89. See United States v. Miller, 307 U.S. 174 (1939); Heller, 554 U.S. at 635 (“[T]his case represents this Court’s first in-depth examination of the Second Amendment.”).

  90. See German Lopez, How the NRA Resurrected the Second Amendment, Vox (May 4, 2018, 12:02 PM), https://www.vox.com/policy-and-politics/2017/10/12/16418524/nra-second-amendment-guns-violence [https://perma.cc/75VE-LGCK] (“And it all comes down [sic] a big shift in views on a provision of the Bill of Rights that was once called the ‘lost amendment’ because it got so little attention from scholars and the courts. The NRA managed to revive this amendment from its forgotten status to make it one of the most important pieces of law in modern political times.”); Carl T. Bogus, The History and Politics of Second Amendment Scholarship: A Primer, 76 Chi.-Kent L. Rev. 3, 3–5 (2000) (detailing the Supreme Court’s prior dealings with the Second Amendment from 1876–1939 and the longstanding acceptance of the “collective right” model) (“For nearly a century, the collective right model remained not only widely accepted but uncontroversial.”).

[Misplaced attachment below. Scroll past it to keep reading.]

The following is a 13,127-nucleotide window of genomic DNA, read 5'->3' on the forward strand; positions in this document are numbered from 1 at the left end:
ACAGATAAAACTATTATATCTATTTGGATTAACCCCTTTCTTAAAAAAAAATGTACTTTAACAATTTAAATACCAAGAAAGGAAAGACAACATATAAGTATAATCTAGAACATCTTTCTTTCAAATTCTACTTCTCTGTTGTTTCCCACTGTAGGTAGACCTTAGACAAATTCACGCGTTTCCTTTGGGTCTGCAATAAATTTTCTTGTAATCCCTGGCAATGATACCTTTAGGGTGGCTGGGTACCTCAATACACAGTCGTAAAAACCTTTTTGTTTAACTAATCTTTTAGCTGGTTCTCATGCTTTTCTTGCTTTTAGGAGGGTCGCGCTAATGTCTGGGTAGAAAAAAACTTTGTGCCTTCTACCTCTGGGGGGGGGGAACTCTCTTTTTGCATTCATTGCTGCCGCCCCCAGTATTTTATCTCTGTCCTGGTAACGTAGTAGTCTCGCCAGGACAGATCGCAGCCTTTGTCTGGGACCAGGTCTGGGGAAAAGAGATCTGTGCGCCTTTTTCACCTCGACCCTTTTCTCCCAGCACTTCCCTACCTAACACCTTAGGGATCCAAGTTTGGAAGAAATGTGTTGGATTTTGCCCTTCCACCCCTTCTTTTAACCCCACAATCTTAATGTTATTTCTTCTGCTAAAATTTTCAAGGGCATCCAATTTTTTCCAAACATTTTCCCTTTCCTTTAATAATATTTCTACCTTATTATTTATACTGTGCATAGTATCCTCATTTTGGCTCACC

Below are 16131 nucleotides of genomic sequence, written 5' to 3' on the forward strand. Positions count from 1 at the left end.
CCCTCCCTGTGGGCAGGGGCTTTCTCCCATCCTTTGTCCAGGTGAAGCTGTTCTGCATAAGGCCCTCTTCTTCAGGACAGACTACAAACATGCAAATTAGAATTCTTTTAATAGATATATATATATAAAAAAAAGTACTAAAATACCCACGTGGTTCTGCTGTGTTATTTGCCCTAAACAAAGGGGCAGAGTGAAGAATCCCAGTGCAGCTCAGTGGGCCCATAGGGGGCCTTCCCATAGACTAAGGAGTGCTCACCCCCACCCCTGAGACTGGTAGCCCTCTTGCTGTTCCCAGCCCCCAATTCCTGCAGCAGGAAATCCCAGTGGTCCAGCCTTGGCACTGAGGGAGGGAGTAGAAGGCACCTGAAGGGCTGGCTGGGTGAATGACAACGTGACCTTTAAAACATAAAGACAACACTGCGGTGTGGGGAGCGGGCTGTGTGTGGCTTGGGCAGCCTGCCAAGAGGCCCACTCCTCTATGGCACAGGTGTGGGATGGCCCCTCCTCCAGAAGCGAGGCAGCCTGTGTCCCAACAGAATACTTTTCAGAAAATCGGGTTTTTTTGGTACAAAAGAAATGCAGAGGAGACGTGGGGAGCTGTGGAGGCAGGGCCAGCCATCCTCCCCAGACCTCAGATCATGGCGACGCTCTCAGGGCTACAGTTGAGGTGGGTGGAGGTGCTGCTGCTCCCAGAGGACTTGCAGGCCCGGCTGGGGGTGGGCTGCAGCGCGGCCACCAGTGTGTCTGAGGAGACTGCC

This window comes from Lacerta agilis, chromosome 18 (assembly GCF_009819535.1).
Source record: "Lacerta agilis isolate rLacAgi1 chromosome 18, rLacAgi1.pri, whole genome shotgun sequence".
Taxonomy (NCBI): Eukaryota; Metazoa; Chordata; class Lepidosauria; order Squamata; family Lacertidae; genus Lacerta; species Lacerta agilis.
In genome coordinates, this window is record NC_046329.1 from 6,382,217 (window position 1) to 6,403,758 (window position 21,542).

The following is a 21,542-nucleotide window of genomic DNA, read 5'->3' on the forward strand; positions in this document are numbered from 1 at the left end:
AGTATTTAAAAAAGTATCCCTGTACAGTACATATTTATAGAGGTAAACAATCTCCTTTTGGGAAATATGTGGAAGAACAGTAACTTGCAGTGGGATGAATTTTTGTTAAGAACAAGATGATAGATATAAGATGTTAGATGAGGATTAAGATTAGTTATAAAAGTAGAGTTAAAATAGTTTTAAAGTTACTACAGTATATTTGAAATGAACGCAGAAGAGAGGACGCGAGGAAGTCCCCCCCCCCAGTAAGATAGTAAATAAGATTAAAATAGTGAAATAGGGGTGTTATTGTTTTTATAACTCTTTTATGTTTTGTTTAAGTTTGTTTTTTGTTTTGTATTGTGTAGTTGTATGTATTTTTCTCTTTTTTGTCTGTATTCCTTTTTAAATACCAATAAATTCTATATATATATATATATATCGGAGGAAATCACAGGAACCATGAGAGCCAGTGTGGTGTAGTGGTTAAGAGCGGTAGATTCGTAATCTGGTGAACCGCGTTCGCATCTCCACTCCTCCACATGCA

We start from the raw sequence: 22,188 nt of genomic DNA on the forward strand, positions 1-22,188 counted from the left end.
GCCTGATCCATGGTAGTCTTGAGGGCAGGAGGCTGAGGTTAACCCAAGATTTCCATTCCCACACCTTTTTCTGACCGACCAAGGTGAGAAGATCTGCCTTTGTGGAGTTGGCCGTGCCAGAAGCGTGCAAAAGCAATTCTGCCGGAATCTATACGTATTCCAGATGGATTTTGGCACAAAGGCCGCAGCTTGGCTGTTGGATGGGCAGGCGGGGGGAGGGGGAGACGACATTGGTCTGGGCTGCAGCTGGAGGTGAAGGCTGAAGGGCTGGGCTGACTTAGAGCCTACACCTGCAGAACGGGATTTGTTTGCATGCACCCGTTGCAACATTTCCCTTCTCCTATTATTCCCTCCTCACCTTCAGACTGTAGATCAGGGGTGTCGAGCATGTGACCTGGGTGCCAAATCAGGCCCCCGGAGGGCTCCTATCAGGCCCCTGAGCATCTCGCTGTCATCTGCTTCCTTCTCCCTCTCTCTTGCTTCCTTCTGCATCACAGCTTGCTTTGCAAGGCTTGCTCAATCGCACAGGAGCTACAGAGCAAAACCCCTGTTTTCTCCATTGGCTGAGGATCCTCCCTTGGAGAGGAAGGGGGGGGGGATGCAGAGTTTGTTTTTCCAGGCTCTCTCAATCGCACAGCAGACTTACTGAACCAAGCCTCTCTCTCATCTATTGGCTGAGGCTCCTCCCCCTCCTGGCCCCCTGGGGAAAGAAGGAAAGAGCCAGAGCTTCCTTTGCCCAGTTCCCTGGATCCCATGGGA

91. See U.S. Const. art. I, § 8, cl. 16; Miller, 307 U.S. at 178 (“In the absence of any evidence tending to show that possession or use of a ‘shotgun having a barrel of less than eighteen inches in length’ at this time has some reasonable relationship to the preservation or efficiency of a well regulated militia, we cannot say that the Second Amendment guarantees the right to keep and bear such an instrument.”).